Why did I leave it so long to return to this place?


The swirly red carpets, flock wallpaper and oleaginous service of the curry houses of yesteryear have largely disappeared since the arrival of a new kid on the block.

Bowls of curry in stock sauces of mediocre quality have been replaced by dosa. Pints of flat, lukewarm lager have given way to craft beers.

We now have the funky decor, matey young waiters and small plates served at restaurants offering Indian street food.

It’s become a bit of a cliche over the past five years and, let’s be honest, not all such gaffs are especially good.

Let’s continue in this vein of frankness and admit that I wasn’t particularly impressed when I first visited Zindiya soon after its opening more than three years ago – thinking the food a bit under-powered.

But a return visit on a Saturday night makes me wonder what joys I’ve been missing in the intervening years and regret my tardiness in not revisiting sooner.

For my latest meal there was really very enjoyable.


Housed in the former Lukers bakery and bread shop in Moseley, it’s a big space with twinkling strings of overhead lights, Indian-themed murals and bric-a-brac.

It’s garish, but in a good and knowing sort of way.

The service was informed, friendly and helpful.

The menu is a succinct assembly of small plates of street food staples, with a small assortment of Indian-influenced burgers added.

Dishes arrive as they’re cooked and are meant to be shared among the table.


First out of the open-plan kitchen was a bowl of aloo tikka chaat – a potato cake nestling among spiced chickpeas, yoghurt, chutneys and crisp sev.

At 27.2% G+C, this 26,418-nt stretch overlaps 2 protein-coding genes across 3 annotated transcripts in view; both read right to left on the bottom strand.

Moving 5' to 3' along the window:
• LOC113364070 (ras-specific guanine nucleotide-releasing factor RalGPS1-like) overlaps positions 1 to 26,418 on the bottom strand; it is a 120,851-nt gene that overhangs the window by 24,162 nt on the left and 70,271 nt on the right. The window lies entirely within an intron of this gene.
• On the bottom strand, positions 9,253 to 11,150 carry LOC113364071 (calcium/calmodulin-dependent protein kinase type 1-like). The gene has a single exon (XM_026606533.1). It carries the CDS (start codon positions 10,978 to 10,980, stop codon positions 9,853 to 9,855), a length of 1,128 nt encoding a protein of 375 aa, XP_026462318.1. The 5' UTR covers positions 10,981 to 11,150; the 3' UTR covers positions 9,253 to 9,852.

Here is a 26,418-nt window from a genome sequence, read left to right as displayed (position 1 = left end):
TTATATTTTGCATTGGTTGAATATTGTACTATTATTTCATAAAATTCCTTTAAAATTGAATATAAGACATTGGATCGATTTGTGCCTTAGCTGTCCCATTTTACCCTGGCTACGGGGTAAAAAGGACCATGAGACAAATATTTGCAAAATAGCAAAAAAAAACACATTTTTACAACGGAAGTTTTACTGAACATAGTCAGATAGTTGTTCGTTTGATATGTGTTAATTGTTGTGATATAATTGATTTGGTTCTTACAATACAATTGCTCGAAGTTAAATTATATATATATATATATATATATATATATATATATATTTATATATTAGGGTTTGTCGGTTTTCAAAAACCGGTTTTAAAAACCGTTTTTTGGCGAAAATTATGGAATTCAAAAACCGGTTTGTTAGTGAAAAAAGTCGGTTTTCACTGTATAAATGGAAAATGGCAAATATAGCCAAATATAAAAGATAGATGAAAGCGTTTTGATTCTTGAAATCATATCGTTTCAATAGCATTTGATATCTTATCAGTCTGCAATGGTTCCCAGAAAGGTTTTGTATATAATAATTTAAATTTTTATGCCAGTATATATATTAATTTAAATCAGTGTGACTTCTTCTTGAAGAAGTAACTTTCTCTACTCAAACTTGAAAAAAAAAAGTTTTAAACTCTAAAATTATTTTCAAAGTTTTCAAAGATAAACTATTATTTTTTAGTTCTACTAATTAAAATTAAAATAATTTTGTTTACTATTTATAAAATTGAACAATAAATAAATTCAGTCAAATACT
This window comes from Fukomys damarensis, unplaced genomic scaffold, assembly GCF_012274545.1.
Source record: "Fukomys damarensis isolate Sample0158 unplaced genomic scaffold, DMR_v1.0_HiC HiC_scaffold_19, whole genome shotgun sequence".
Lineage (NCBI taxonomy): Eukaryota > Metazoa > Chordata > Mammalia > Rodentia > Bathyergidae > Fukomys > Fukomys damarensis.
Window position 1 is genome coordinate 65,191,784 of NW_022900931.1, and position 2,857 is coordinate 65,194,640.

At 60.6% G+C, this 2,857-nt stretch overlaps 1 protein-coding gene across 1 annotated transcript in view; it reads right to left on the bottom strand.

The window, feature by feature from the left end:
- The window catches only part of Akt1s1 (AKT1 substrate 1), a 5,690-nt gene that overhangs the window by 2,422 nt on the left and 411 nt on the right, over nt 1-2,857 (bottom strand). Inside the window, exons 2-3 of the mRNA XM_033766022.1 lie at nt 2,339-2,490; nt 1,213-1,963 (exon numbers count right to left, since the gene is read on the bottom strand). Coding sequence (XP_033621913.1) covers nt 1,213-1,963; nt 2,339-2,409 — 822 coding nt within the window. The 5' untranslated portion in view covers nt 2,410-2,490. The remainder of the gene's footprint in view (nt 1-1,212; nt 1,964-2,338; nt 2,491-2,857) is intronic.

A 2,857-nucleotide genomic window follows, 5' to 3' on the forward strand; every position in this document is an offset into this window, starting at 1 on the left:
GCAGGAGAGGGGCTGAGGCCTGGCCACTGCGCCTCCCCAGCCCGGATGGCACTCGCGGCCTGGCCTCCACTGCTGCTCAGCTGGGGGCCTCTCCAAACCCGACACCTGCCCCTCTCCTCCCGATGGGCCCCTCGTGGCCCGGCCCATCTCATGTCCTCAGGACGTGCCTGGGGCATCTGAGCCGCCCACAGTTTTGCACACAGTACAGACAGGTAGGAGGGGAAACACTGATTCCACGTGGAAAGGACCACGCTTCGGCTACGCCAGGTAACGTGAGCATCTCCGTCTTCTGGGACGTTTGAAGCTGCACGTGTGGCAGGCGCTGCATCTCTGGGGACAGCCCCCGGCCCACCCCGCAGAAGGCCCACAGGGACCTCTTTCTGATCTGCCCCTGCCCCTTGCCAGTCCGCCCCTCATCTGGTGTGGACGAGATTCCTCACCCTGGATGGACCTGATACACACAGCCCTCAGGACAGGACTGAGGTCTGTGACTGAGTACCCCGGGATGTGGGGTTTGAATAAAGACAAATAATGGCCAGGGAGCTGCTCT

This was a refreshing and very satisfying dish, the textures varied and the sweet, hot and sour notes deftly balanced.

Aubergine fritters were very good indeed – the vegetable good and squidgy, the gram flour coating crisp.


A tamarind dipping sauce was a suitably perky accompaniment.

Kati roll was a more substantial dish.

Wholemeal flatbread encased a sprouting lentil salad, onions, green chutney and and chicken.


This was a winning combination that was hugely satisfying.

Hariyali chicken tikka was an eye-catching shade of green, the poultry marinated in spinach, mint, coriander and yoghurt.

This was a pleasant dish, though lacked enough of those glorious burnt edges that come from a ferociously hot grill.


The same might be said of the paneer tikka.

But these are quibbles for both dishes were enjoyable, if not quite as notable as their neighbours on the table.

Finally, a word for the delicately pink rose-infused rasmalai with which I finished – a soothing, not overly-sweet and palate-calming conclusion to the evening.


Zindiya, a mere 10-minute stagger from my house, is a restaurant that has a sense of identity and a commitment to providing good quality and authentic Indian food.

It certainly won’t be another three years before I revisit.

Need to know

A filling meal for two, with wine and chai, cost just over £60.

There are vegan and children’s menus.

Zindiya also offers click-and-collect and Deliveroo  deliveries.

The drinks list – soft and alcoholic – is well-balanced.

Zindiya Streatery & Bar

21 Woodbridge Road, Moseley, Birmingham B13 8EJ. 0121 439 0593.


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